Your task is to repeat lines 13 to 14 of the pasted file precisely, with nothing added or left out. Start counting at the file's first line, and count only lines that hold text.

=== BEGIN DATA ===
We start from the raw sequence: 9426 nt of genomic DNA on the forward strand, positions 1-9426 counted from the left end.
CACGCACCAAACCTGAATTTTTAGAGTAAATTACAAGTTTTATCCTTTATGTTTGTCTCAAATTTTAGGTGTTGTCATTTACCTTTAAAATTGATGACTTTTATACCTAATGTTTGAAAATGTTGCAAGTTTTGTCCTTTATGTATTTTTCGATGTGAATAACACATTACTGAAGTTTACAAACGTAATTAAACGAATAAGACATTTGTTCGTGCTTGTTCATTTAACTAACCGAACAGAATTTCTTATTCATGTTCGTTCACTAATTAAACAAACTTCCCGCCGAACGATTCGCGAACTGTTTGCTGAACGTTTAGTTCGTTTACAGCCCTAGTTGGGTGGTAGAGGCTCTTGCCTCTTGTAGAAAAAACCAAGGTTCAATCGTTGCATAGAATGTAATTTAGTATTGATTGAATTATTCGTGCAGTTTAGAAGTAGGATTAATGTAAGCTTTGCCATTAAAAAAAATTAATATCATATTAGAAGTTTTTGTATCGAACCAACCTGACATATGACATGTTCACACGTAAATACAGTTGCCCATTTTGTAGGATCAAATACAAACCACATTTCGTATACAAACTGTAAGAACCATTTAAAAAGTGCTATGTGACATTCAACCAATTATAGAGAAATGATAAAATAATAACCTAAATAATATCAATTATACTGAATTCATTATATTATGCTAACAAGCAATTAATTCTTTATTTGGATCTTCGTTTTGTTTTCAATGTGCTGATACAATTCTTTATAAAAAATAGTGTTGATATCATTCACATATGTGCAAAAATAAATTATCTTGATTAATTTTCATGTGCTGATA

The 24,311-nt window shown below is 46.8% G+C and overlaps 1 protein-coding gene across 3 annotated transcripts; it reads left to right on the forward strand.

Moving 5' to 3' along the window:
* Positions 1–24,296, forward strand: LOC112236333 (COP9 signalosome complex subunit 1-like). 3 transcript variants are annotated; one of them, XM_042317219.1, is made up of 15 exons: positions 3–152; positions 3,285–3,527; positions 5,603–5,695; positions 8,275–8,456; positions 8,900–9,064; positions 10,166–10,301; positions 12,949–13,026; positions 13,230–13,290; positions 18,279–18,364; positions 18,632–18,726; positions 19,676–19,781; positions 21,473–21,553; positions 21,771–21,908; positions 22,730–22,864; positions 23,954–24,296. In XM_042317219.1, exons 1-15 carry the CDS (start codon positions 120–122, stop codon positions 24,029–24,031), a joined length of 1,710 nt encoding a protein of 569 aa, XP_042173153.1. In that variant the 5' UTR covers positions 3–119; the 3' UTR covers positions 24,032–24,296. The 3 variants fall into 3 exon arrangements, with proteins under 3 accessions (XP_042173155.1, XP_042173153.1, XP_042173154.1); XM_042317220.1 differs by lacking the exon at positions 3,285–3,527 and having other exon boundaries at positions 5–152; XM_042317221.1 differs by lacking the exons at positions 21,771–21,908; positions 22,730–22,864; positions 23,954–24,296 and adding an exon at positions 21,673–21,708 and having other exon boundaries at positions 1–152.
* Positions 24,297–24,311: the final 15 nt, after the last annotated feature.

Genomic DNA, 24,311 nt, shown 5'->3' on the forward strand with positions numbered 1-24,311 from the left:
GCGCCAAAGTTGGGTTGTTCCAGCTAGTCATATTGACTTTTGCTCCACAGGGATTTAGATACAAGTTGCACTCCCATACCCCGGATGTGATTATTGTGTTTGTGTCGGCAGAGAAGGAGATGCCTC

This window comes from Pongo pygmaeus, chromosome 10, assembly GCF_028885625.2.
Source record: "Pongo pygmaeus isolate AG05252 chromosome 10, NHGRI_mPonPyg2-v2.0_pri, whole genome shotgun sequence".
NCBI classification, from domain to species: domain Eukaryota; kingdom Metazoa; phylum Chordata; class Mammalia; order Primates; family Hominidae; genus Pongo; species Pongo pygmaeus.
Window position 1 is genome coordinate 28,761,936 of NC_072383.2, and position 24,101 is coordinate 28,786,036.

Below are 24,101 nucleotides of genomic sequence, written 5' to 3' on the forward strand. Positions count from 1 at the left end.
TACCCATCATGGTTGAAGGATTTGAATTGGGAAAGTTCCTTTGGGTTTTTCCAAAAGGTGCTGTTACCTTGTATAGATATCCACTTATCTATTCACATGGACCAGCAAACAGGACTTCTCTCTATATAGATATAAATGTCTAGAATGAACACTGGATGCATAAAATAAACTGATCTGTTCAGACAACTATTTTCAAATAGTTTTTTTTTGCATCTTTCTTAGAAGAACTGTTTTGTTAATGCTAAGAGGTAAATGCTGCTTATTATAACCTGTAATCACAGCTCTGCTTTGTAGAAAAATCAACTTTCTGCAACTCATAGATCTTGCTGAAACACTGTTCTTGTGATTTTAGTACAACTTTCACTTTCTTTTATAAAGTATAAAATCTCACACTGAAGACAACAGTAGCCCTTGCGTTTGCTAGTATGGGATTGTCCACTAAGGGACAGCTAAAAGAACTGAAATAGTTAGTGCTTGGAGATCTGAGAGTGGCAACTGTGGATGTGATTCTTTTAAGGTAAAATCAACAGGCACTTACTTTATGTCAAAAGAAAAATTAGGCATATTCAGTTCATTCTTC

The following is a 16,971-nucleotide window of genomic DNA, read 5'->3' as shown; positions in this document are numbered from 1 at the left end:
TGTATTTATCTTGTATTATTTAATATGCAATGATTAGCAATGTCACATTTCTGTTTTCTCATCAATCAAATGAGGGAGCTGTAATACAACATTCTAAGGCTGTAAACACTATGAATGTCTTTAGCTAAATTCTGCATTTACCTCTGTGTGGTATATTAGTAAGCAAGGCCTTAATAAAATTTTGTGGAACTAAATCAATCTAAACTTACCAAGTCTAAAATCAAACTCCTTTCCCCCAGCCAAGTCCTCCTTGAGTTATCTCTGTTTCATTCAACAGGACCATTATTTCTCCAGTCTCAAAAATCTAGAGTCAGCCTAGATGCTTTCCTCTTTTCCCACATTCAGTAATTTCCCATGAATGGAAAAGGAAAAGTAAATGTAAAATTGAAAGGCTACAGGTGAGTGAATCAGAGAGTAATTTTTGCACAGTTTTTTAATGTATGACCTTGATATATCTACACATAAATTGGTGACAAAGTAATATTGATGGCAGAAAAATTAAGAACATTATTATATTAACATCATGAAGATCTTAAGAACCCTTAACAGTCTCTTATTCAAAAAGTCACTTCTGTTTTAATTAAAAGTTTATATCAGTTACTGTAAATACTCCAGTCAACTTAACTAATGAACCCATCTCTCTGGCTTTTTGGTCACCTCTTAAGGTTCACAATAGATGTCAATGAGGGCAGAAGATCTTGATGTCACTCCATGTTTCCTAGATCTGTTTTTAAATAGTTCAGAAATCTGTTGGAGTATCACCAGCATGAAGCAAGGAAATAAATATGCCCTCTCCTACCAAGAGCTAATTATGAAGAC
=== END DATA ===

Below are 24,101 nucleotides of genomic sequence, written 5' to 3' on the forward strand. Positions count from 1 at the left end.
TACCCATCATGGTTGAAGGATTTGAATTGGGAAAGTTCCTTTGGGTTTTTCCAAAAGGTGCTGTTACCTTGTATAGATATCCACTTATCTATTCACATGGACCAGCAAACAGGACTTCTCTCTATATAGATATAAATGTCTAGAATGAACACTGGATGCATAAAATAAACTGATCTGTTCAGACAACTATTTTCAAATAGTTTTTTTTTGCATCTTTCTTAGAAGAACTGTTTTGTTAATGCTAAGAGGTAAATGCTGCTTATTATAACCTGTAATCACAGCTCTGCTTTGTAGAAAAATCAACTTTCTGCAACTCATAGATCTTGCTGAAACACTGTTCTTGTGATTTTAGTACAACTTTCACTTTCTTTTATAAAGTATAAAATCTCACACTGAAGACAACAGTAGCCCTTGCGTTTGCTAGTATGGGATTGTCCACTAAGGGACAGCTAAAAGAACTGAAATAGTTAGTGCTTGGAGATCTGAGAGTGGCAACTGTGGATGTGATTCTTTTAAGGTAAAATCAACAGGCACTTACTTTATGTCAAAAGAAAAATTAGGCATATTCAGTTCATTCTTC